d1revolver - Fotolia
Banks are ideally suited to providing identity services and should play a key role in this, according to Dave Birch, director of innovation at Consult Hyperion.
“There are good reasons for thinking that current identity infrastructures are not good enough to compete with social networks over the next 20 years,” he told EEMA’s ISSE 2017 conference in Brussels.
Birch believes banks could and should provide the service, adding that banking nowadays is essentially about data, not money.
Banks are even losing territory to third-party payment service providers, he said, with Chinese banks reportedly losing up to $500m this year in fees to service providers such as Alipay.
“However, the real loss to the banks was giving up the data because now they have no direct relationship with people and therefore not opportunity to provide value-added services,” said Birch.
“Banks are not places to store money; they are places to store data. And if they lose that, it is not clear what they are going to do.
“Therefore there seems to be an imperative to try to find a way for banks to play a role – and I believe it could be the key role – in the emerging identity space,” he said.
But according to economist Tyler Cowen and investment banker Matt Levine, in the next 20 years we might see a fight between financial institutions and social networks and decentralised blockchain builders over who gets to be the keeper and verifier of everyone’s identity.
“Social networks have the reputation calculus that is needed for the risk management of the future, which is why they are a potential threat to banks,” said Birch.
UK banks, he said, will be required to implement Open Banking by early 2018, with the top banks being forced to open up their application programming interfaces (APIs) to third parties, as previously reported by Computer Weekly.
“But the threat is not going to be from startup fintech [financial technology] companies, but from the likes of Amazon, Google, Facebook and Microsoft, who will all have access to those APIs,” said Birch.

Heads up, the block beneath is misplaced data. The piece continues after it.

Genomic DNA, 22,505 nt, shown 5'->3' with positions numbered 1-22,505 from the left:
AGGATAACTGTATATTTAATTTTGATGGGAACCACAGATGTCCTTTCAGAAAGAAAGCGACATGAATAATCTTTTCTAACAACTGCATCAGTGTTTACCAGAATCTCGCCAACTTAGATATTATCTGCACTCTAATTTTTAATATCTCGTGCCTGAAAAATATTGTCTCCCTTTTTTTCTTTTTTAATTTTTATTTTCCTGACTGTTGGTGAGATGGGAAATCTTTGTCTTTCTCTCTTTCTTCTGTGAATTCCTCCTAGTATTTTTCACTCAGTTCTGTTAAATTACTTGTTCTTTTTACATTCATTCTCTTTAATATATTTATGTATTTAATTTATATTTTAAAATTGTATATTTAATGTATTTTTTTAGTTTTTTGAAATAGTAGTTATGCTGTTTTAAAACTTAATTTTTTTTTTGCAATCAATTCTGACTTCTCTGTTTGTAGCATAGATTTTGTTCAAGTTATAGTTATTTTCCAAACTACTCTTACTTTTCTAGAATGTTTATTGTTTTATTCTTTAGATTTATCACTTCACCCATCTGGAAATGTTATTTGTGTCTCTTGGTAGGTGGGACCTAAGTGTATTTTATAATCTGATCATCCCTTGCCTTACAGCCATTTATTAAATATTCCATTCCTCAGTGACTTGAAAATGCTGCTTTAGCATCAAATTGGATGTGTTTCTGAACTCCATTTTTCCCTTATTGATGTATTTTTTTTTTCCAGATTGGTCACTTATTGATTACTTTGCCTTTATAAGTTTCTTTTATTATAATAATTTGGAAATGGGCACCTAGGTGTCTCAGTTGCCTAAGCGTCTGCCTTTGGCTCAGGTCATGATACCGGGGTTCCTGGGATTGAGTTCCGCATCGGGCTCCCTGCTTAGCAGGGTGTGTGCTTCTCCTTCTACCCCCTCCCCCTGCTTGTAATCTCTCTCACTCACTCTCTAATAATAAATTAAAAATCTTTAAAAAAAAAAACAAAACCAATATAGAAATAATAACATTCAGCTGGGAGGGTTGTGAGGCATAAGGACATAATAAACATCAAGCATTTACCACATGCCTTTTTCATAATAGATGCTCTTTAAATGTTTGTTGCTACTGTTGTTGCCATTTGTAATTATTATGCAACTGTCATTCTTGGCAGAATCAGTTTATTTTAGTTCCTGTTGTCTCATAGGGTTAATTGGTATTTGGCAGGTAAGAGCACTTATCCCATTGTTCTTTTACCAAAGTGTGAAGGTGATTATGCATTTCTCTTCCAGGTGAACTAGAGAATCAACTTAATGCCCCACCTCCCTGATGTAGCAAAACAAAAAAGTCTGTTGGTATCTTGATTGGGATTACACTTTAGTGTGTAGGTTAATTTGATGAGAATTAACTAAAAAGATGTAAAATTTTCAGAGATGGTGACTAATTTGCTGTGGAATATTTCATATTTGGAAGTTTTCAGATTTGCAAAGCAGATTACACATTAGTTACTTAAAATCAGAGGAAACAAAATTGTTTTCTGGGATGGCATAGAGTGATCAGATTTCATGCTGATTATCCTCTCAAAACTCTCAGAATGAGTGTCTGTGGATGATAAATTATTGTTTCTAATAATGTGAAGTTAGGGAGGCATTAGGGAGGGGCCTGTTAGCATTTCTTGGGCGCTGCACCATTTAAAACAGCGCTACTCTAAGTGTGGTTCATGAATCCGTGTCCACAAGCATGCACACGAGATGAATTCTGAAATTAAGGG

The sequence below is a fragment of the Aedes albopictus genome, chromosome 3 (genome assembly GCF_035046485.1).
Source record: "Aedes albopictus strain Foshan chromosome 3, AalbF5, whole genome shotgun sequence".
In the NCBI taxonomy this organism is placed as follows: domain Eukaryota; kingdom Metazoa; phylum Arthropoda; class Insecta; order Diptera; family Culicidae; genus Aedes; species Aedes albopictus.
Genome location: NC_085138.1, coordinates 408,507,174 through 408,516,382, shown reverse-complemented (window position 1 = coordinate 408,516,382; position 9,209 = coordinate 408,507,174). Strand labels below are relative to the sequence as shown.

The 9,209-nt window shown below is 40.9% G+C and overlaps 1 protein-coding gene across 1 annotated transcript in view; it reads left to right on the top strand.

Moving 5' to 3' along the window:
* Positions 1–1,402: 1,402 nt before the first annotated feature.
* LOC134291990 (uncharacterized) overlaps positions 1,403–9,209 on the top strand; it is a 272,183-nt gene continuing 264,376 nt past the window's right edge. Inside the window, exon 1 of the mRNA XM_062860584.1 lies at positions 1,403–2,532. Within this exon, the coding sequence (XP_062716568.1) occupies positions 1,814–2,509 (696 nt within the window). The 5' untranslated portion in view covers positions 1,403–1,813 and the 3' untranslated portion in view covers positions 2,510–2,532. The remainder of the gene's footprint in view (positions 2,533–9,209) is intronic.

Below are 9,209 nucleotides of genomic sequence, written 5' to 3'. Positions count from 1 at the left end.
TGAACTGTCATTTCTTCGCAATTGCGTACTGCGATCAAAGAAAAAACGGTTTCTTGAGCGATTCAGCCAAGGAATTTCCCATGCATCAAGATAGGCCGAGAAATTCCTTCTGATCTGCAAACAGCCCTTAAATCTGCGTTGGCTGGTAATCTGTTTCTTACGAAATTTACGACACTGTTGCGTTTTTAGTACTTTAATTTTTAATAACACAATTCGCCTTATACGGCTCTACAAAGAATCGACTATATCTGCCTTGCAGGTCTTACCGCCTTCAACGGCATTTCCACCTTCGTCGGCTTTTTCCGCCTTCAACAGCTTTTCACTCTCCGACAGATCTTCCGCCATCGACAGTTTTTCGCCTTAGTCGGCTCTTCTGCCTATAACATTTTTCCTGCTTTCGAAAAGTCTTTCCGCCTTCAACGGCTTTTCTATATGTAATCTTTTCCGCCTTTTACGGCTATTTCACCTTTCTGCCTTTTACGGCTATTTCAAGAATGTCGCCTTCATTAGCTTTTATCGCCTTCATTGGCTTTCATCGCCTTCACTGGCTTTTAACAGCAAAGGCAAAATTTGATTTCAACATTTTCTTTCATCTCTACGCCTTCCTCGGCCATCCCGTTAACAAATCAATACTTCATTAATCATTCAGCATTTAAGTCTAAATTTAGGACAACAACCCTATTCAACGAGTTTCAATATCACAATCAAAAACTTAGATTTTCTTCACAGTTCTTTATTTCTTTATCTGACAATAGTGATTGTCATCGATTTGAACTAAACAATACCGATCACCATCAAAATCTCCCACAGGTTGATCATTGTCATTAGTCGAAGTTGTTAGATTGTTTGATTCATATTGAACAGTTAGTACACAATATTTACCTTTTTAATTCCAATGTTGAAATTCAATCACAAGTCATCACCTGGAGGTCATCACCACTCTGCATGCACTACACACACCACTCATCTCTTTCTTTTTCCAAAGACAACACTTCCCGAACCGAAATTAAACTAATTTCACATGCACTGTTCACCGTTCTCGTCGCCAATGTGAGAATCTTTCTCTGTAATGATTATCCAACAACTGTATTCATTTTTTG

“Once people can do all their banking in Facebook, and Facebook has API access to its users’ bank accounts, banks will [go from] being relegated banks to being heavily regulated ‘pipes’,” he said.
While organisations can make a lot of money out of being ‘pipes’, Birch said: “There is a world of difference between choosing to be a ‘pipe’ as a strategic option, and being forced to become a ‘pipe’ because the government forced you to open your APIs.”
However, Birch believes banks have another choice because they have the capability to create the infrastructure required to support identity services that are a better fit for the future than current systems, such as ING’s Itsme mobile app, that are merely digital versions of government identities.
Managing multiple identities
According to Birch, the world needs systems that address the complex requirements around identity, such as the need for multiple identities that certify only key attributes, such as being over 18, without revealing a person’s actual age.
It also needs systems that deal with the need to delete identities and replace them with others, such as people in witness protection programmes, the need to have anonymous identities for things such as signing up to adult entertainment sites, and the need to protect whistleblowers.
“For example, if a nurse wants to report a surgeon for being drunk on duty, there is a need for an identify system that could confirm that an individual is a bona fide nurse and qualified to make the report, but that there is no link back to the name of that individual,” said Birch.
“While banks are never going to make a living out of implementing mandatory services because there is no margin for opportunity, they can look at non-mandatory API services as a way of creating a [revenue-generating] business model.
“Some banks are looking at non-mandatory payment services, but a lot of banks are looking at non-mandatory, non-payment services to give them a distinctive position in the market, and I believe identity management falls squarely into that void,” he said.
In the light of the fact that banks have to implement identity services because of open banking and to comply with the revised Payment Service Directive (PSD2), Birch believes they should implement it in a “modern, sophisticated, forward-looking and intelligent” way to take on third-party competitors.
“A nice way of thinking about banks is as digital relationship managers because it underpins the transition to the gig economy,” said Birch.
One bank that is “heading in the right” direction, he said, is the Commonwealth Bank in Australia, which is running a pilot with Airtasker, a local online community market where people and businesses can outsource tasks, find local services or hire flexible staff.
“The scheme certifies that the person offering services on Airtasker is known to the bank, but does not reveal any other personal information. It provides the assurance that if something goes wrong, something will be done about it because somebody knows who the person is,” he said.
According to Birch, this is an example of how a bank can construct trust services that have immediate commercial value, but where no personal information is shared, providing a real example of how banks could play a key role in identity services.